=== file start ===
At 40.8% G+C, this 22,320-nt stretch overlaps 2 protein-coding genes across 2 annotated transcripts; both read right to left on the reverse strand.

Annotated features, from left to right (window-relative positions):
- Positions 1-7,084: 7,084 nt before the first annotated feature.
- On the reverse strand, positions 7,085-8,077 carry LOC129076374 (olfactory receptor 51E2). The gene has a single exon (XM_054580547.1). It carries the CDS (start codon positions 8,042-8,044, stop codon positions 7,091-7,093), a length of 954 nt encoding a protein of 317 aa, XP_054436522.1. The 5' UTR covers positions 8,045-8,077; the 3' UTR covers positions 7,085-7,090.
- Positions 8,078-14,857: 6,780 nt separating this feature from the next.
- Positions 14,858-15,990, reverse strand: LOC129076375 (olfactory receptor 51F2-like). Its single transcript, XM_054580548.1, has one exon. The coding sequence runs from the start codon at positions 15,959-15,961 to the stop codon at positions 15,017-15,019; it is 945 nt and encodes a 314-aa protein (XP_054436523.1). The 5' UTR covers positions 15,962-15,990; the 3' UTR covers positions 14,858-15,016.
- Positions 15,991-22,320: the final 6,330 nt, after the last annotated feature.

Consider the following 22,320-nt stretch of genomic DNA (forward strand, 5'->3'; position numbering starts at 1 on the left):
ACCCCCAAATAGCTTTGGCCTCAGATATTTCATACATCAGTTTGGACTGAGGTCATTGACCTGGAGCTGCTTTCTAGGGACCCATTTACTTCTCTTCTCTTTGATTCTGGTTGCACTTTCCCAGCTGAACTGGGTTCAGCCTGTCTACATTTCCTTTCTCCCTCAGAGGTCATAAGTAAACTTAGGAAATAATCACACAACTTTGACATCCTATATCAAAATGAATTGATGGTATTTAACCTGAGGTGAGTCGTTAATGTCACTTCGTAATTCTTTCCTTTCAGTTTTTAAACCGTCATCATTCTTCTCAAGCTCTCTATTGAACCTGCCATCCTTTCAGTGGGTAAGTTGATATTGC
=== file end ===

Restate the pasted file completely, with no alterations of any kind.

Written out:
At 40.8% G+C, this 22,320-nt stretch overlaps 2 protein-coding genes across 2 annotated transcripts; both read right to left on the reverse strand.

Annotated features, from left to right (window-relative positions):
- Positions 1-7,084: 7,084 nt before the first annotated feature.
- On the reverse strand, positions 7,085-8,077 carry LOC129076374 (olfactory receptor 51E2). The gene has a single exon (XM_054580547.1). It carries the CDS (start codon positions 8,042-8,044, stop codon positions 7,091-7,093), a length of 954 nt encoding a protein of 317 aa, XP_054436522.1. The 5' UTR covers positions 8,045-8,077; the 3' UTR covers positions 7,085-7,090.
- Positions 8,078-14,857: 6,780 nt separating this feature from the next.
- Positions 14,858-15,990, reverse strand: LOC129076375 (olfactory receptor 51F2-like). Its single transcript, XM_054580548.1, has one exon. The coding sequence runs from the start codon at positions 15,959-15,961 to the stop codon at positions 15,017-15,019; it is 945 nt and encodes a 314-aa protein (XP_054436523.1). The 5' UTR covers positions 15,962-15,990; the 3' UTR covers positions 14,858-15,016.
- Positions 15,991-22,320: the final 6,330 nt, after the last annotated feature.

Consider the following 22,320-nt stretch of genomic DNA (forward strand, 5'->3'; position numbering starts at 1 on the left):
ACCCCCAAATAGCTTTGGCCTCAGATATTTCATACATCAGTTTGGACTGAGGTCATTGACCTGGAGCTGCTTTCTAGGGACCCATTTACTTCTCTTCTCTTTGATTCTGGTTGCACTTTCCCAGCTGAACTGGGTTCAGCCTGTCTACATTTCCTTTCTCCCTCAGAGGTCATAAGTAAACTTAGGAAATAATCACACAACTTTGACATCCTATATCAAAATGAATTGATGGTATTTAACCTGAGGTGAGTCGTTAATGTCACTTCGTAATTCTTTCCTTTCAGTTTTTAAACCGTCATCATTCTTCTCAAGCTCTCTATTGAACCTGCCATCCTTTCAGTGGGTAAGTTGATATTGC